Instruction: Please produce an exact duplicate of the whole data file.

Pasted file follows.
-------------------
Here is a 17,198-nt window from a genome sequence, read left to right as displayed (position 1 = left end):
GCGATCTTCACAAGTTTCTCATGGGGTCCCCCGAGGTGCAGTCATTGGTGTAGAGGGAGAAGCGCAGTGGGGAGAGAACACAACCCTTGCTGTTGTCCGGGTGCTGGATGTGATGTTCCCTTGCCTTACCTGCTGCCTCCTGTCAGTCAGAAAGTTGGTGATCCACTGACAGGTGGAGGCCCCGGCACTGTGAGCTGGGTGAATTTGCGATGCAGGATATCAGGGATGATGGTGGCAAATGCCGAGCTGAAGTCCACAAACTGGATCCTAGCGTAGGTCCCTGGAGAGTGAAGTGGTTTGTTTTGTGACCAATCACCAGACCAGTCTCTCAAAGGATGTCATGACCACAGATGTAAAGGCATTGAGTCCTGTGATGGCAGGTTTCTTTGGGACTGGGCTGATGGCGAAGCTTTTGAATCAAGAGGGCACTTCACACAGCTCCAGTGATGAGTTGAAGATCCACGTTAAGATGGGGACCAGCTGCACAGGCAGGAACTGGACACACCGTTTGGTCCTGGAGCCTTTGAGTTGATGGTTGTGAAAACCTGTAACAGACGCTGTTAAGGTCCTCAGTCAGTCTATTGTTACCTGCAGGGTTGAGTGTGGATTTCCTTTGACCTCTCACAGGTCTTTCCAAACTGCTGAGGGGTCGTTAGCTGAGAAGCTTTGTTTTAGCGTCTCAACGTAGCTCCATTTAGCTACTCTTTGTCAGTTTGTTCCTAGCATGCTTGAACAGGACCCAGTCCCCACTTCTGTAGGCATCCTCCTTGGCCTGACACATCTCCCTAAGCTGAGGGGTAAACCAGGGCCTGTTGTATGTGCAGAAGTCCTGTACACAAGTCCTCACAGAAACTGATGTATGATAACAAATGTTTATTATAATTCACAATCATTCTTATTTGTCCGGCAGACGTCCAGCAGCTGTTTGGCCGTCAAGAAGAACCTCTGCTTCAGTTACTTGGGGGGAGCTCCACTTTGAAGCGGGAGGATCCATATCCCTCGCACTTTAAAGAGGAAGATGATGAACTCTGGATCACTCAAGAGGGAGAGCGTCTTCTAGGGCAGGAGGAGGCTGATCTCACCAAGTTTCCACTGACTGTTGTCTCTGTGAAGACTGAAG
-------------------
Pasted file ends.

Here is a 17,198-nt window from a genome sequence, read left to right as displayed (position 1 = left end):
GCGATCTTCACAAGTTTCTCATGGGGTCCCCCGAGGTGCAGTCATTGGTGTAGAGGGAGAAGCGCAGTGGGGAGAGAACACAACCCTTGCTGTTGTCCGGGTGCTGGATGTGATGTTCCCTTGCCTTACCTGCTGCCTCCTGTCAGTCAGAAAGTTGGTGATCCACTGACAGGTGGAGGCCCCGGCACTGTGAGCTGGGTGAATTTGCGATGCAGGATATCAGGGATGATGGTGGCAAATGCCGAGCTGAAGTCCACAAACTGGATCCTAGCGTAGGTCCCTGGAGAGTGAAGTGGTTTGTTTTGTGACCAATCACCAGACCAGTCTCTCAAAGGATGTCATGACCACAGATGTAAAGGCATTGAGTCCTGTGATGGCAGGTTTCTTTGGGACTGGGCTGATGGCGAAGCTTTTGAATCAAGAGGGCACTTCACACAGCTCCAGTGATGAGTTGAAGATCCACGTTAAGATGGGGACCAGCTGCACAGGCAGGAACTGGACACACCGTTTGGTCCTGGAGCCTTTGAGTTGATGGTTGTGAAAACCTGTAACAGACGCTGTTAAGGTCCTCAGTCAGTCTATTGTTACCTGCAGGGTTGAGTGTGGATTTCCTTTGACCTCTCACAGGTCTTTCCAAACTGCTGAGGGGTCGTTAGCTGAGAAGCTTTGTTTTAGCGTCTCAACGTAGCTCCATTTAGCTACTCTTTGTCAGTTTGTTCCTAGCATGCTTGAACAGGACCCAGTCCCCACTTCTGTAGGCATCCTCCTTGGCCTGACACATCTCCCTAAGCTGAGGGGTAAACCAGGGCCTGTTGTATGTGCAGAAGTCCTGTACACAAGTCCTCACAGAAACTGATGTATGATAACAAATGTTTATTATAATTCACAATCATTCTTATTTGTCCGGCAGACGTCCAGCAGCTGTTTGGCCGTCAAGAAGAACCTCTGCTTCAGTTACTTGGGGGGAGCTCCACTTTGAAGCGGGAGGATCCATATCCCTCGCACTTTAAAGAGGAAGATGATGAACTCTGGATCACTCAAGAGGGAGAGCGTCTTCTAGGGCAGGAGGAGGCTGATCTCACCAAGTTTCCACTGACTGTTGTCTCTGTGAAGACTGAAG